One girl asked her for her autograph on the second tee, with Li hesitating before suggesting she find her after the round. It seemed more like a chat between two friends at recess than a fan-player interaction at a major championship.
Reaction to Li’s shots was consistent: first a “Wow,” then a shake of the head, then a small chuckle in awe. A girl who barely stood over her bag was piping drive after drive, hitting her 5-wood as accurately as many players hit their 6-iron. Li said she felt no extra pressure as the gallery got bigger.
“It was a lot of fun, yeah. I play better with crowds,” she said. “So yeah, it was good.”
Among those in the gallery near the fourth green was Amy Alcott, who won this event in 1980 and was inducted into the World Golf Hall of Fame in 1999. Alcott, like Li, is from California, and wanted to see the pre-teen play in person.
“I know how excited she must be,” said Alcott, who played in her first U.S. Women’s Open at 15. “It’ll be an experience that she’ll remember for a lifetime.”
The lessons Li will take from this week will be invaluable, and she reiterated both before the tournament and after Thursday’s round that score was immaterial. But under major championship pressure, she still authored some jaw-dropping shots.
After her 5-wood ran through the green on the par-4 eighth, Li was left with a difficult pitch from below the putting surface. She used her 60-degree wedge to hit it within a few feet, an up-and-down that Bush, who has caddied at Pinehurst for the past four years, described as one of the best he’s ever seen on that hole.
On the par-4 second, she hit the longest drive of her group after her tee shot landed on a firm section of fairway and bounded down a slope. Bush estimated that the drive went 265 yards.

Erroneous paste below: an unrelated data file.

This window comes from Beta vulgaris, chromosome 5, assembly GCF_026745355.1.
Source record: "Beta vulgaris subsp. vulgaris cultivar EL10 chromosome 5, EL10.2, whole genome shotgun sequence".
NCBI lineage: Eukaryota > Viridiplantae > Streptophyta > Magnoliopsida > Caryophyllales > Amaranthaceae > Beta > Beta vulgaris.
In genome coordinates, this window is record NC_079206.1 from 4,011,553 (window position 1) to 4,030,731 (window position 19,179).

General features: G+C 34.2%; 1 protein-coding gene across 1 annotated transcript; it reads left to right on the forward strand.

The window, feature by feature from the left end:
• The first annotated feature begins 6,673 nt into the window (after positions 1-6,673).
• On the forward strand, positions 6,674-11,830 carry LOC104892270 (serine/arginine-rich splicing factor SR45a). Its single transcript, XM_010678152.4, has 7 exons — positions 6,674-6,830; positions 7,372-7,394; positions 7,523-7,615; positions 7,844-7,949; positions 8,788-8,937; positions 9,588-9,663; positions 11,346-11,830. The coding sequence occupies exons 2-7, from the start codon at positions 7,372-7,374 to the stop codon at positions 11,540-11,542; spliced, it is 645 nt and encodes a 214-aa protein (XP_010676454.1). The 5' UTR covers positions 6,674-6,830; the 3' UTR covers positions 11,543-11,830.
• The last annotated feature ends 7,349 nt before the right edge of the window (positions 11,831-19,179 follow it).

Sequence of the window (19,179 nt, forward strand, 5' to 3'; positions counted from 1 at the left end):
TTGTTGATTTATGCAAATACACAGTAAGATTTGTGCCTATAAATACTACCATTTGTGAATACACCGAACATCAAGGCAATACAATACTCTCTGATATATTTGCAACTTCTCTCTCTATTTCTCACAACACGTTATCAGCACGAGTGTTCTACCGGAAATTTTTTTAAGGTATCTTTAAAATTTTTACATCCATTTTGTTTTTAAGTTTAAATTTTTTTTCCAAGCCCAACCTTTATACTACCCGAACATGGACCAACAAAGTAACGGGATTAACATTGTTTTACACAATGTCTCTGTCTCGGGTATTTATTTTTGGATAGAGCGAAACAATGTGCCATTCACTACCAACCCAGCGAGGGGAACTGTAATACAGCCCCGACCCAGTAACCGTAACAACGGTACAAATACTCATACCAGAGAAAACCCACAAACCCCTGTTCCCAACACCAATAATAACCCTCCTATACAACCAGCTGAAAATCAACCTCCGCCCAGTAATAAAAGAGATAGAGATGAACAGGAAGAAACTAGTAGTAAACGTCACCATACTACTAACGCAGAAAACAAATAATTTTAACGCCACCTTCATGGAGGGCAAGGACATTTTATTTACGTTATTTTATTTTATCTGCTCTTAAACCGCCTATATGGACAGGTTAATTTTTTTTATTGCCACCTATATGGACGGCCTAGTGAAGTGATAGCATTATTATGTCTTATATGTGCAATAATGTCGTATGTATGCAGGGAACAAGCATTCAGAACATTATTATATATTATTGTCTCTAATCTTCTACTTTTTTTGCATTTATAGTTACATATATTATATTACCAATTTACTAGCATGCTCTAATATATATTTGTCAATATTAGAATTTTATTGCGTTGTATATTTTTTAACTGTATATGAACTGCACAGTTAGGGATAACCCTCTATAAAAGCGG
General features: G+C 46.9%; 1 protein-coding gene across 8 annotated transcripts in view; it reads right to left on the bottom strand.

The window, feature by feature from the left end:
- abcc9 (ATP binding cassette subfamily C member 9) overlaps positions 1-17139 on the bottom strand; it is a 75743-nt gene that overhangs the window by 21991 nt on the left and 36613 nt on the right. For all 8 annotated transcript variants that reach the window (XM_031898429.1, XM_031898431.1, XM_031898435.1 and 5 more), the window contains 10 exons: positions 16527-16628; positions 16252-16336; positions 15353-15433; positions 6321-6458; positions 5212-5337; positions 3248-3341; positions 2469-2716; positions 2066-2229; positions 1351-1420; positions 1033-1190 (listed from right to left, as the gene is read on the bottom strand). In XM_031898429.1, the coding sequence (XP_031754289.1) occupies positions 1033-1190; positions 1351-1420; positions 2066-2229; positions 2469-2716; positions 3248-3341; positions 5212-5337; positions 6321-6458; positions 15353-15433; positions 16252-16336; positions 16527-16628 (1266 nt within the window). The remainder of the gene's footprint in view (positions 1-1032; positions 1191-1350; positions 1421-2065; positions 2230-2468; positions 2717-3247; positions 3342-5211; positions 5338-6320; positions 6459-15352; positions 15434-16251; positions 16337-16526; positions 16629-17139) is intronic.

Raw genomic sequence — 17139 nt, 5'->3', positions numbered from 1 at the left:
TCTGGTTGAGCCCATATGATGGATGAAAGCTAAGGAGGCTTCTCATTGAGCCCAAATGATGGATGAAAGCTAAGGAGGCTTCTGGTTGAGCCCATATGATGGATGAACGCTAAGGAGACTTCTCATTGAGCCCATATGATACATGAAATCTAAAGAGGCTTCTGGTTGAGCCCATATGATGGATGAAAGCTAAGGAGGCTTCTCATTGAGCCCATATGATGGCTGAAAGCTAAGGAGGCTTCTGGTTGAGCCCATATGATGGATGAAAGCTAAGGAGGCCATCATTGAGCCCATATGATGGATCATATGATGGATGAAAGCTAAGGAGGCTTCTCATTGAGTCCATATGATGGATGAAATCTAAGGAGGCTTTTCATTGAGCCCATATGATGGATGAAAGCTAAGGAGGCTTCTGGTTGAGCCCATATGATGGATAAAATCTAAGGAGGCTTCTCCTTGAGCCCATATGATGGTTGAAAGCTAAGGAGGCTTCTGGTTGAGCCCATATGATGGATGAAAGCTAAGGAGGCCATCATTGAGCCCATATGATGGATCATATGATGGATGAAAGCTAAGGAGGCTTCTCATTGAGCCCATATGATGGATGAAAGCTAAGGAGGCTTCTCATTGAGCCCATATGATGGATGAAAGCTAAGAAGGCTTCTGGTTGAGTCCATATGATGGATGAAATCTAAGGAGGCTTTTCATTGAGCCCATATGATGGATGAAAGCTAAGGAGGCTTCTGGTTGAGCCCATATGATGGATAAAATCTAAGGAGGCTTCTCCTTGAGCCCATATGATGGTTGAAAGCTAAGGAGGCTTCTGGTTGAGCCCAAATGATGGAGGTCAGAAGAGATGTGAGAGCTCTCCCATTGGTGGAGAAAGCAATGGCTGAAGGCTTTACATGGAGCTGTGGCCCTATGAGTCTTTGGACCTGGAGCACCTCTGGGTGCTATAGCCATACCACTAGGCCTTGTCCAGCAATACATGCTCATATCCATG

“She surprised me,” he said. “She told you guys in the press conference that on a tournament day it goes farther, and by God it does.”
Li’s playing competitors were equally impressed with her performance.
“I was expecting her not to be able to hit it as far, and I thought she would struggle because she couldn’t hit it as far,” O’Donnell said. “But, overall, she slings it really, really nicely.”
“Just the way she handles herself on the golf course, she is mature beyond her years,” added Wallace. “Her first U.S. Open, she’s 11 years old, who knows what people were expecting out of her this week. I thought she played the course well.”
Li addressed the media after her round with an ice-cream treat in hand, and as her well-earned dessert began to melt she was asked her preference between typical rough and the sandy areas at Pinehurst No. 2. After offering a mixed response, she paused.
“You’ve got to like the golf course, man,” she said.
It embodied the carefree attitude that Li embraces. She’s here this week to gain experience while making history, to win over fans with her innocent laugh, and to eat as much ice cream as she can. If she can play some good golf in between, so much the better.
She may have shot a 78, but on the opening day of the U.S. Women’s Open that was enough to steal the show.